OK I should totally know this by now - but I'm unsure. How much (tablespoon, cup, half cup) vermicast do you soak in a gallon of water to make vermicast tea?
Food 4 me,
This is out of the Vermicomposting Survival Guide:
Using your Vermicompost
You can mulch it, spread it, mix it with soil or use it as a liquid compost "tea."
To do this take two tablespoons vermicompost and add it to one quart of water. Let it steep for a day, mixing occasionally. Then add it to your plants or spray it on their leaves. The odor is rather pleasant - like that of a forest after a rainstorm.
Please Note: Vermicompost tea is made by mixing finished compost with water. Compost tea is NOT the juice from the bottom of your bin. If you have that much liquid in your bin, it's too wet and likely a symptom of more serious problems.
Tea made from vermicompost will have approximately the same benefit to plant growth as the compost in your bin. To receive the full benefits of worm casting you will need to use worm tea or castings extract.
Worm tea is the leachate obtained from pure worm castings. It is the aerobic or facultative liquid made from castings that have been steeped in water to make a "tea." It has essentially the same benefits to plants as castings, but in liquid form.
Making worm tea is similar to making compost tea - but you'll need to use pure castings seeped in water that's oxygenated by a fish tank pump or similar device. Worm tea should be used within 24 hours of the time it's brewed.
Now sit back and watch your plants bloom like never before!
And Please Note: These teas are for plants Â not humans. Don't try them on yourself!
I had forgotton about that publication, Tcdutch! While it contains some good info I would disagree that tea delivers anything near the benefits of castings themselves, however. While many good things can be delivered to plants by making a tea, tea does not replace castings/vermicompost use! The tea delivers only the soluble compounds that were present in the solid matter and only some of the microorganisms, whether or not it is made using an air stone. It is not a significant source of OM, does not contain a complete compliment of the microbial community present in the castings, and compared to castings has a very short term impact. We've done many growth trials, as has Ohio State U, Mississippi State U, Colorado State U, Cornell and other universities, and all have demonstrated that the use of compost or earthworm castings tthemselves produces better plant growth response, often far better, than does tea made from those same materials.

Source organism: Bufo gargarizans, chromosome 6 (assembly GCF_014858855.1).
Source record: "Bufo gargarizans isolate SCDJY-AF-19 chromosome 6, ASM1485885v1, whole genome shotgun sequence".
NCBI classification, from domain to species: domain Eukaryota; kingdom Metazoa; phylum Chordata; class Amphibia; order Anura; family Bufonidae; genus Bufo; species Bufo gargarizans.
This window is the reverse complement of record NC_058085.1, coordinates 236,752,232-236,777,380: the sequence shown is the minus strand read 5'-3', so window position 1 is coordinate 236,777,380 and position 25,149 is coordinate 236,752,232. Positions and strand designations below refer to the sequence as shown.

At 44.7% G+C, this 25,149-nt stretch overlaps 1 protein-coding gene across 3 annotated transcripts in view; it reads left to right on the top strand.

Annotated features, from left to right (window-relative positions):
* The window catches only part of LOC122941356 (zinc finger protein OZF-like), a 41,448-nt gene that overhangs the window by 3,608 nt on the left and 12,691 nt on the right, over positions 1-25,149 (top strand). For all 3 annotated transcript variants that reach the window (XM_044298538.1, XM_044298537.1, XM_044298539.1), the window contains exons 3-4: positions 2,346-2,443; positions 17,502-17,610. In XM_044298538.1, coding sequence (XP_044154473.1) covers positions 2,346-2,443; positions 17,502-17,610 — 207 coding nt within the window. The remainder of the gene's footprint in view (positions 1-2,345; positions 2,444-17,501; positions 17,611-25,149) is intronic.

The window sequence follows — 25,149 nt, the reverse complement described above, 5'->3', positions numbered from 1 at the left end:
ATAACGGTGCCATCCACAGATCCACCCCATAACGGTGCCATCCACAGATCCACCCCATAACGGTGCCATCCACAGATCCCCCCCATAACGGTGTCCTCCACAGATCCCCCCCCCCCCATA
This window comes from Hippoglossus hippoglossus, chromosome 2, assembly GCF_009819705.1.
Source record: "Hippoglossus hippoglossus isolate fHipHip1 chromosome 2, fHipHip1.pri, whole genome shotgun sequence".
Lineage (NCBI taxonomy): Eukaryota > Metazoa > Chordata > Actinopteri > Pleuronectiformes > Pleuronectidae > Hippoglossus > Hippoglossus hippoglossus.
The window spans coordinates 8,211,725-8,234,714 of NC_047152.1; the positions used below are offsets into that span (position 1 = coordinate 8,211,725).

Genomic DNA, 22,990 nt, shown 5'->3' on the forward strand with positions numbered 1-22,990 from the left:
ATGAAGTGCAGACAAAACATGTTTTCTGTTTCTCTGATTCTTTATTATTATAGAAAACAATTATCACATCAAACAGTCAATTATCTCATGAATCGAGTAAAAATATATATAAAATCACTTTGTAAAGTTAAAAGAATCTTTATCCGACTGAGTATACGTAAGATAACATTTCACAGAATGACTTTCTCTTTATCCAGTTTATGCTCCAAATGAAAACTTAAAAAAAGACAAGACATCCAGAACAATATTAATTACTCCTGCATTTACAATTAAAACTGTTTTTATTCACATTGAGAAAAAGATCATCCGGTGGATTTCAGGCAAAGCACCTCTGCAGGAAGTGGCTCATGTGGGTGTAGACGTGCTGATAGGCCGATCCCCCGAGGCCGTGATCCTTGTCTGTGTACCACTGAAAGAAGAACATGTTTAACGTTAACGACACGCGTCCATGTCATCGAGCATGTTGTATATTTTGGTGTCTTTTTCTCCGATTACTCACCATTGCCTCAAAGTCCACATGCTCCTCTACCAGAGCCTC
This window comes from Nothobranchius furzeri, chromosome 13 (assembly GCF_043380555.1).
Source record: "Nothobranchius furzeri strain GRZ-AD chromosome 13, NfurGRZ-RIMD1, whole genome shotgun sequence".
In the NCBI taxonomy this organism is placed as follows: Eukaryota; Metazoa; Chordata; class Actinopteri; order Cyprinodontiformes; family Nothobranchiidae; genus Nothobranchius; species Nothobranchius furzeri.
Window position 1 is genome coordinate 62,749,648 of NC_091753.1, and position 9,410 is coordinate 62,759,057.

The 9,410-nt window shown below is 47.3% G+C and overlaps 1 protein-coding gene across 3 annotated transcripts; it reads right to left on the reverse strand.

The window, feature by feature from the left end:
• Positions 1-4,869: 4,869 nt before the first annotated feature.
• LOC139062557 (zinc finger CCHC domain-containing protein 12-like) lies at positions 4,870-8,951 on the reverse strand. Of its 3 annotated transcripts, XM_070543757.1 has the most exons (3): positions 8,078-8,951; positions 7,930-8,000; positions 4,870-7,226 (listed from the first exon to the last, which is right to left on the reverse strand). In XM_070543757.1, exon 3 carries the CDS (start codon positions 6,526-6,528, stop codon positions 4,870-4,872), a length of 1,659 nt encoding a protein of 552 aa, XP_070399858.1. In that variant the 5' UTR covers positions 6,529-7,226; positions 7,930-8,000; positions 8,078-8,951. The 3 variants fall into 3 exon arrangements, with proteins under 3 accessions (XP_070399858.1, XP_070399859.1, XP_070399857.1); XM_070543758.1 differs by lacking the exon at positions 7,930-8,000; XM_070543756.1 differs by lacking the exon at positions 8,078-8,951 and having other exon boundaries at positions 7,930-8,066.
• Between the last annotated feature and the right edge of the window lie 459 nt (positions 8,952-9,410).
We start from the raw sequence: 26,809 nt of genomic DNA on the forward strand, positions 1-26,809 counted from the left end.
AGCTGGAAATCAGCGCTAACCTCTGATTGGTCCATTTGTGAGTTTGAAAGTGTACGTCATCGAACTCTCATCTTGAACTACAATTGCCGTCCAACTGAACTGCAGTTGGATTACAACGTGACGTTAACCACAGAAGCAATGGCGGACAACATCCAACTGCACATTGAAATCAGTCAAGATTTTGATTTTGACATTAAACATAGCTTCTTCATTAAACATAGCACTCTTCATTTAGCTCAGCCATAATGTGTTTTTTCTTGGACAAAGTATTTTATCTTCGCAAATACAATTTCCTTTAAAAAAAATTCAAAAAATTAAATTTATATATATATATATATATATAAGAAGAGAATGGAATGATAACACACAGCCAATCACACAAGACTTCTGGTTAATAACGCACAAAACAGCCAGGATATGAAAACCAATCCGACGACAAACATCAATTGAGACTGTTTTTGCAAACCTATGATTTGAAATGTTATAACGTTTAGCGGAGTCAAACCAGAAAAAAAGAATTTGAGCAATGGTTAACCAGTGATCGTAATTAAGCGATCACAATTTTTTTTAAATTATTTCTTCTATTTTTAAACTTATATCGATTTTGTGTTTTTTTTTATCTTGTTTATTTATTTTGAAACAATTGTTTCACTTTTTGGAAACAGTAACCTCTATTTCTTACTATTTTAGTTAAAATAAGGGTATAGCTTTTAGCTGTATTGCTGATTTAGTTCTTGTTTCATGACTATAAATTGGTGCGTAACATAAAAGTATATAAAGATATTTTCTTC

As to how to make tea, there is no one right way. I've seen folks use the two tablespoons per quart method, and I've seen them make tea using equal parts water and worm castings. There is no scientific proof that one is necessarily better than another, but anecdotal evidence suggests that teas made with more castings produce better results. My trials bear that out, but you will find folks who have used lower castings concentrations and gotten excellent plant growth stimulus, so take my comments as just one voice among many. Experimentation is encouraged!
As to the air stone, or aerating of teas, know that it is one way that many folks make tea, but that it is by no means required. There is no research anywhere suggesting that aerating tea produces a better tea, but some significant research demonstrating that Non-aerated teas produce excellent plant grwoth response.
Try what feels right to you; let yourself be intuitive!
Concerning the ACT/CT comparisons, I have always considered ACT useful strictly as a foliant application where, as the proponents proclaim, the LIVING critters spread over the foliage to protect it from..... That said, teas without aeration would seem to have no advantages over compost/worm castings with the possible exception of ease of application. (As an experiment, I am using ACT to treat and water an area of my lawn using a low-pressure hose-end sprayer. Hence the ease of application statement) I would be hard-pressed to apply compost as evenly, and easily with a spreader.
Any comments, recommendations, outrageous rebuttals?
I am intrested to use vermicompost tea for aphid control. Do any one have experiments in this respect? Is it possible to reduce the aphid populations by using vermicompost? My friends tell me that vermicompost spreaying on foliage will cause to leaf burn and I am afraid. Can we use foliage application of vermicompost for better growth and aphid managment? It would be highly appreciated if some body can help me. Thanks email@example.com